Lawrence takes Catherine through a fascinatingly slo-mo transformation from reclusive girl to willful woman. She’s almost comic at first, and we aren’t sure what to make of her: head drawn down into her shoulders like a turtle in retreat; voice like an uncertain child, flat-toned and halting. In the first seen we view her in contrast to her just-married cousin, played sparklingly by Reininger. Marian’s life has begun, while Catherine waits…and waits.
Morris lands in her life like a rescuing archangel, and this unloved woman follows him with glowing eyes, sure that Morris will “make it all up to me.” With one arms-wide movement across the stage, Lawrence catches us up in Catherine’s joy—and we will share in her disappointments, too.
As Morris, Wittekiend deftly walks the line between charming and conniving, though (as Henry James probably intended) he seems more suspicious than swoony from the start. But his zero-to-sixty courtship style works whether we think he’s an ambitious boy or a charming sociopath. Morris wants what he wants, and he wants it now. He has an amusing partner in Carrell’s aunt Lavinia—like Austen’s Mrs. Bennett, she’s both silly and practical—who’s enchanted by Catherine’s romance and all too willing to plot and plan with Morris. There’s a counternote to Morris in the steady, serious character of his sister Mrs. Montgomery (Megan Noble Haratine in a fine, brief performance), who tries to defends her brother against Sloper’s accusations—but has her suspicions, too.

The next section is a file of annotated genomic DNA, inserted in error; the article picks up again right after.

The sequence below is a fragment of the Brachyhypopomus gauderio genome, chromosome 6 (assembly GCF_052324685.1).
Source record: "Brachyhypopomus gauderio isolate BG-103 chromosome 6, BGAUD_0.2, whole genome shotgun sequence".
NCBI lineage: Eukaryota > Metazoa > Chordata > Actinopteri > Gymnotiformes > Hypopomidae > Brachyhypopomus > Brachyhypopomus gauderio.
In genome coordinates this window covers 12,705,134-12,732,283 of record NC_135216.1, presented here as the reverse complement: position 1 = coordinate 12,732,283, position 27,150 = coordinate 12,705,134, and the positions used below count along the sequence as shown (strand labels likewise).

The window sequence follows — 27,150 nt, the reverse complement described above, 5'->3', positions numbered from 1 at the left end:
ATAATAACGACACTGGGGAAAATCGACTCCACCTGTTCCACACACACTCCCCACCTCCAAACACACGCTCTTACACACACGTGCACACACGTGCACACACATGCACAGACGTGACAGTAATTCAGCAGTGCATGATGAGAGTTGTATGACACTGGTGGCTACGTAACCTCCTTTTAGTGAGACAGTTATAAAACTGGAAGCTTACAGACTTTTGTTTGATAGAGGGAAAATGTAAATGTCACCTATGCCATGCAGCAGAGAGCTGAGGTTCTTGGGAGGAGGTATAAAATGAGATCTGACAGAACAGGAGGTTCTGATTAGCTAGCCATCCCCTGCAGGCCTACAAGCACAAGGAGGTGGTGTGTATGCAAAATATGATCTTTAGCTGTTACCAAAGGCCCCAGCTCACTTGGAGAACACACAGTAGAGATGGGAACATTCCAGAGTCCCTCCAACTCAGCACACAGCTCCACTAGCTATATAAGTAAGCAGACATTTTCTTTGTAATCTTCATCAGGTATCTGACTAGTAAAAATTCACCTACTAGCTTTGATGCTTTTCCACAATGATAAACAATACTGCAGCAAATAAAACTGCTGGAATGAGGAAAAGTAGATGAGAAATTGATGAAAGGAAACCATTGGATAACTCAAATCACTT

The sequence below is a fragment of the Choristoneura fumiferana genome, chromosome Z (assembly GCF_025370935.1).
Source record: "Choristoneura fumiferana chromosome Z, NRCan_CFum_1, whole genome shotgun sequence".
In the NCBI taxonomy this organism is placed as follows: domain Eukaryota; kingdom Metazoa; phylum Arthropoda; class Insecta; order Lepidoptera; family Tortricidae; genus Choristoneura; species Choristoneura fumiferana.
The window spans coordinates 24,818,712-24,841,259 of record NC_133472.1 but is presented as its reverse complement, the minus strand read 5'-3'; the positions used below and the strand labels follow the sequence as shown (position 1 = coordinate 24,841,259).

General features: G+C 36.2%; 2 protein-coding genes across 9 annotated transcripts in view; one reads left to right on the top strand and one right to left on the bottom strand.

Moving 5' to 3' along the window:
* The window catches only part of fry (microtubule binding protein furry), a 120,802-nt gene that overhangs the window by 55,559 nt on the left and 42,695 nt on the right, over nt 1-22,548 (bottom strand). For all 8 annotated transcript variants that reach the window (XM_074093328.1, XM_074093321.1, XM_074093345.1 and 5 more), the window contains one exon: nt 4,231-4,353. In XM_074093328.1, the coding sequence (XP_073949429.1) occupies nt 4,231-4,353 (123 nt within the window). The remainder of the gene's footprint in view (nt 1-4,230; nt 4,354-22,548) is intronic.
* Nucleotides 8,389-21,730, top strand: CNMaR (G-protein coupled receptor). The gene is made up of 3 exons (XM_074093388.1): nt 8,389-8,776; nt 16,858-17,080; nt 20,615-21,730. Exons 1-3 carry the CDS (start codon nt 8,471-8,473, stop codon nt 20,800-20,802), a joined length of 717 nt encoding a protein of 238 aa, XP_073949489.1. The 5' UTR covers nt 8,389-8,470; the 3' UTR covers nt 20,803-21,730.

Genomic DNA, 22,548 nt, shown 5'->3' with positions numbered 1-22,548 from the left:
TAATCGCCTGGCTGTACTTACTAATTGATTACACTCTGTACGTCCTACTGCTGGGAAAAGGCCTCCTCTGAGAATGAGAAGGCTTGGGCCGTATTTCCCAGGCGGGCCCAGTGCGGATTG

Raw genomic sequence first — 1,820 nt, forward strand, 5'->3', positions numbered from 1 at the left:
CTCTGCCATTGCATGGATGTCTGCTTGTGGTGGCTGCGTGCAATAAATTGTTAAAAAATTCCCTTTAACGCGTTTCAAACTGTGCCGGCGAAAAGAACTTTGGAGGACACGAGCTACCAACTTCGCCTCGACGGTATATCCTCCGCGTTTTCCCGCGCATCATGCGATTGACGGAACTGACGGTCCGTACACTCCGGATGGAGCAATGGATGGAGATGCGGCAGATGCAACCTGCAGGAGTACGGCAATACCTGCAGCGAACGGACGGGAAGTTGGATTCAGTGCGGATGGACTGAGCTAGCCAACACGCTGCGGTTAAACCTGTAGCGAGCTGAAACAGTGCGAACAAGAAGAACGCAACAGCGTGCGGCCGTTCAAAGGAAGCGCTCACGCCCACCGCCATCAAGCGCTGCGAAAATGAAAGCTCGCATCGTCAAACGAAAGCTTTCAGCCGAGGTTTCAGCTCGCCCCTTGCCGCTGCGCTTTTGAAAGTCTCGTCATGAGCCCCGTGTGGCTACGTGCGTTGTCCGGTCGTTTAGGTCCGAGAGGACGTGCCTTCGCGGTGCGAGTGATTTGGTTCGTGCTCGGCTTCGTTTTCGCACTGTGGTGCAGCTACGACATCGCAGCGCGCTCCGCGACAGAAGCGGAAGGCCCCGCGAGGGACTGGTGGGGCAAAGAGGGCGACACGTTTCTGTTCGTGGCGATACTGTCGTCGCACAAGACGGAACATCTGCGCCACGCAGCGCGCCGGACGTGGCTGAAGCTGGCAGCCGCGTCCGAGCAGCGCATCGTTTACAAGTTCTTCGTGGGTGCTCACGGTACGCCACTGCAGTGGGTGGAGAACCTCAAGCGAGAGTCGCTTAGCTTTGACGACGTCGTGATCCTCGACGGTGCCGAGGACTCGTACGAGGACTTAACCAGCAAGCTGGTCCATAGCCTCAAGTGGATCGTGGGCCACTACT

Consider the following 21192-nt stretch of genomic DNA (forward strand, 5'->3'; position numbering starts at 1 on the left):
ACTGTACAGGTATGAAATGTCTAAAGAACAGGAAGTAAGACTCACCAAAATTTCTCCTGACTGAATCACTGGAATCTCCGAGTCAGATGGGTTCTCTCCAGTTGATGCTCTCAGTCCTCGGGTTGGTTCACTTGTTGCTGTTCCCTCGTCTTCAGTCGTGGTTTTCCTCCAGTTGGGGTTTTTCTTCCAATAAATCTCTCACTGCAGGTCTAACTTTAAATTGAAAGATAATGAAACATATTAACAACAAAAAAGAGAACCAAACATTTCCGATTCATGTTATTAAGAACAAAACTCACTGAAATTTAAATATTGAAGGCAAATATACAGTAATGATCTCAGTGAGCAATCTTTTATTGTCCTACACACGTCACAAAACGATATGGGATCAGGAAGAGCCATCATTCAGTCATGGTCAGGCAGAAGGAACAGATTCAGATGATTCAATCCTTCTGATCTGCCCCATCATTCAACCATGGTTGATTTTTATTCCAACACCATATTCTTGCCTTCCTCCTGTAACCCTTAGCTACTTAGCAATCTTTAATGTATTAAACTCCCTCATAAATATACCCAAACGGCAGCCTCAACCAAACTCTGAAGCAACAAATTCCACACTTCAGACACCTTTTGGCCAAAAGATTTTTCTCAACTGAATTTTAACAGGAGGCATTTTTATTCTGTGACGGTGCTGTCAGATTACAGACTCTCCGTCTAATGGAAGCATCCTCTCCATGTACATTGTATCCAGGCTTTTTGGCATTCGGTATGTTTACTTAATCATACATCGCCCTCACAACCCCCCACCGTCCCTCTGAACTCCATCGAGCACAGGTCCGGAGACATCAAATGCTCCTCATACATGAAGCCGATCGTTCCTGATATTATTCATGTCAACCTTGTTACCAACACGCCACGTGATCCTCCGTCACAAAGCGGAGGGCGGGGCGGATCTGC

We’ve all known a Dr. Sloper: the well-regarded gent who’s a saint to the world and a beast at home. At the start, he’s amusing—a snarky humorist in a too-quiet house. James’ portrayal has a light, almost detached tone, and we enjoy this smart, satirical man, possibly as a contrast to the plodding Catherine. But as the jokes turn into jabs, all of them aimed at his daughter, we see him clearly: Sloper considers his daughter a “mediocre and defenseless creature”—and a bad trade for the wife he lost.
Sloper becomes ever more biting and hateful as Catherine opposes him—and he’s plainly shocked by her new willingness to speak truth. Even if he couldn’t love her himself, she tells him, “You should have let someone else try!” James and Wittekiend play off one another well: both their characters have more than a bit of megalomania, and their worst quarrel ends in a hissing undertone: “It is over; you have lost.” “Don’t be too sure of that.”
This is a good-looking show. Designer Sam Nance’s morning and evening light coming through a parlor window adds life to Kevin Brown’s thoughtfully furnished Victorian set. Rich Frohlich provides an evocative soundscape of carriage wheels, horses and clocks marking the hours. And Michael Robinson’s period costumes—velvets and tassels, crisp tartans and swishing silks—are a constant source of pleasure.
Reportedly, novelist Henry James based his story on something he heard from famed actress Fanny Kemble: makes you wonder who “the heiress” really was, how it all ended, and what great stories today’s Washington Square—full of skateboarders and improv groups and musicians playing for change—might have left to tell.